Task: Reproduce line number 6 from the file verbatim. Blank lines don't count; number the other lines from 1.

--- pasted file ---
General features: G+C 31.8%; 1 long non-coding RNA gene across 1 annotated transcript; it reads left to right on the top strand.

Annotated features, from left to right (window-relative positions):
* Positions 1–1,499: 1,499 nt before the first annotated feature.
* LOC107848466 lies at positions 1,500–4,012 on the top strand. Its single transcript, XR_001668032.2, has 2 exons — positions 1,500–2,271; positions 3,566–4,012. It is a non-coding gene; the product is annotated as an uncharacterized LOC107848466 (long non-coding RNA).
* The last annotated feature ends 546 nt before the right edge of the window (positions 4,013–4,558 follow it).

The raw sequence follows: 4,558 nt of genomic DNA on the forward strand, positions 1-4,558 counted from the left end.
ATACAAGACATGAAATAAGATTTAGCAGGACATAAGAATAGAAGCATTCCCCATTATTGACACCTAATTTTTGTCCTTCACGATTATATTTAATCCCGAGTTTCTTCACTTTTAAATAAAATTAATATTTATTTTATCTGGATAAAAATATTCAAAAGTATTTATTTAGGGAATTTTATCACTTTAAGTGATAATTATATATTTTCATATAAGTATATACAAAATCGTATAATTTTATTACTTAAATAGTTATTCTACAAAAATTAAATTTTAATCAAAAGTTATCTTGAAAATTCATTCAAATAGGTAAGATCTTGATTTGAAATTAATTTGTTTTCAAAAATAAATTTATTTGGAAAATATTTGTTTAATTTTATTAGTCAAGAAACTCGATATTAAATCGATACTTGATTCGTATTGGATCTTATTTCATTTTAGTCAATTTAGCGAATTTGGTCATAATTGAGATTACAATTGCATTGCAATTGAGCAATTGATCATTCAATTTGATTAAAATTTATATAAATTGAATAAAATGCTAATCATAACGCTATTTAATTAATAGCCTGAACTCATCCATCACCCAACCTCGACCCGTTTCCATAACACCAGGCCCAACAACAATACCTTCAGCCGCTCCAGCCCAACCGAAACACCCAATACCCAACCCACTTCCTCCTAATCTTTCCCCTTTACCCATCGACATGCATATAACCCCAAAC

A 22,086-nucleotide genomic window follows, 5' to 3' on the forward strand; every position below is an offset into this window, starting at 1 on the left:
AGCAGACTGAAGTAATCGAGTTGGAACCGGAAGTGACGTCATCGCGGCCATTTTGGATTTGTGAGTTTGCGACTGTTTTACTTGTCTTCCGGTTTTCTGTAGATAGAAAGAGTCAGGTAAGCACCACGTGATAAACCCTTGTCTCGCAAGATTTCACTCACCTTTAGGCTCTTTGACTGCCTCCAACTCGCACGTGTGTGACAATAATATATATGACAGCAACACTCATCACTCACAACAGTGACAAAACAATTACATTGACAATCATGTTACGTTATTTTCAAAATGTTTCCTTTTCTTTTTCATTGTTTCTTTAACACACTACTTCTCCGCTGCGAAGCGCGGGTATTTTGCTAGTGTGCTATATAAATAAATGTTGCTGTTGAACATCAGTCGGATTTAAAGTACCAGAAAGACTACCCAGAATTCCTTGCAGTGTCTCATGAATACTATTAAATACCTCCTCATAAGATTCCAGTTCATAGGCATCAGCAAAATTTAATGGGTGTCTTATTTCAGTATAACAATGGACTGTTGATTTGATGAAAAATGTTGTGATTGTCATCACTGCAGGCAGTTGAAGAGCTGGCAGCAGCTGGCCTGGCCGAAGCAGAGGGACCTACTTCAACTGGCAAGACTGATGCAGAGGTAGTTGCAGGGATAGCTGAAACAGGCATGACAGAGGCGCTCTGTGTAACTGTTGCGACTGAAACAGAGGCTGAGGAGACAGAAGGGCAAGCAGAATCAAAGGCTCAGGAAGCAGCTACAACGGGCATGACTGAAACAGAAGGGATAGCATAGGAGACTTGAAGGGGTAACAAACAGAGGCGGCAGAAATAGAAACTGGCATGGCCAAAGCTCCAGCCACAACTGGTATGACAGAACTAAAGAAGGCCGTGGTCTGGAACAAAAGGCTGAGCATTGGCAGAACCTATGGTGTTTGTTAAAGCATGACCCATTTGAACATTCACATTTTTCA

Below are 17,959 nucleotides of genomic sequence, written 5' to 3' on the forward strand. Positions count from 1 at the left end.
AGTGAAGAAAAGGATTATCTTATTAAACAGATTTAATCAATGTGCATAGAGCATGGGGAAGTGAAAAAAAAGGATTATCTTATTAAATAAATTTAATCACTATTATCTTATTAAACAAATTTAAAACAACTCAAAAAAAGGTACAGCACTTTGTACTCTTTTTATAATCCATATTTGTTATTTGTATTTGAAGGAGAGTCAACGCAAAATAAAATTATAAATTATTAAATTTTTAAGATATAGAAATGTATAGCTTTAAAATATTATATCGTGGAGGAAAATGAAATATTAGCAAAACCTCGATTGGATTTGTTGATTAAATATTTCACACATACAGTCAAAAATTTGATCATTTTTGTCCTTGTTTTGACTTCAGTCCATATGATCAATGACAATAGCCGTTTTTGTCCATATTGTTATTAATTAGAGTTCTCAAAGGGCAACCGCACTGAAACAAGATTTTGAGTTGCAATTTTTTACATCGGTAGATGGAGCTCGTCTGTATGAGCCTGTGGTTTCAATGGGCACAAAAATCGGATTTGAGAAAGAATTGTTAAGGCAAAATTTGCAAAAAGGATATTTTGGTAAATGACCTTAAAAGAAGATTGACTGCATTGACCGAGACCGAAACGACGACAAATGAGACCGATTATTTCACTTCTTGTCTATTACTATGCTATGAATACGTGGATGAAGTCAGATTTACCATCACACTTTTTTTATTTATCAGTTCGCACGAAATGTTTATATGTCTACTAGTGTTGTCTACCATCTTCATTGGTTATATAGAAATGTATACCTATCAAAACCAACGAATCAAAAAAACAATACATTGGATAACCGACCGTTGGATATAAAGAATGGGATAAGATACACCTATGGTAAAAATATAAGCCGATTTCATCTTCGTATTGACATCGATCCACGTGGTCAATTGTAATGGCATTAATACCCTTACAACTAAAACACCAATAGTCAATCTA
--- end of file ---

The raw sequence follows: 4,558 nt of genomic DNA on the forward strand, positions 1-4,558 counted from the left end.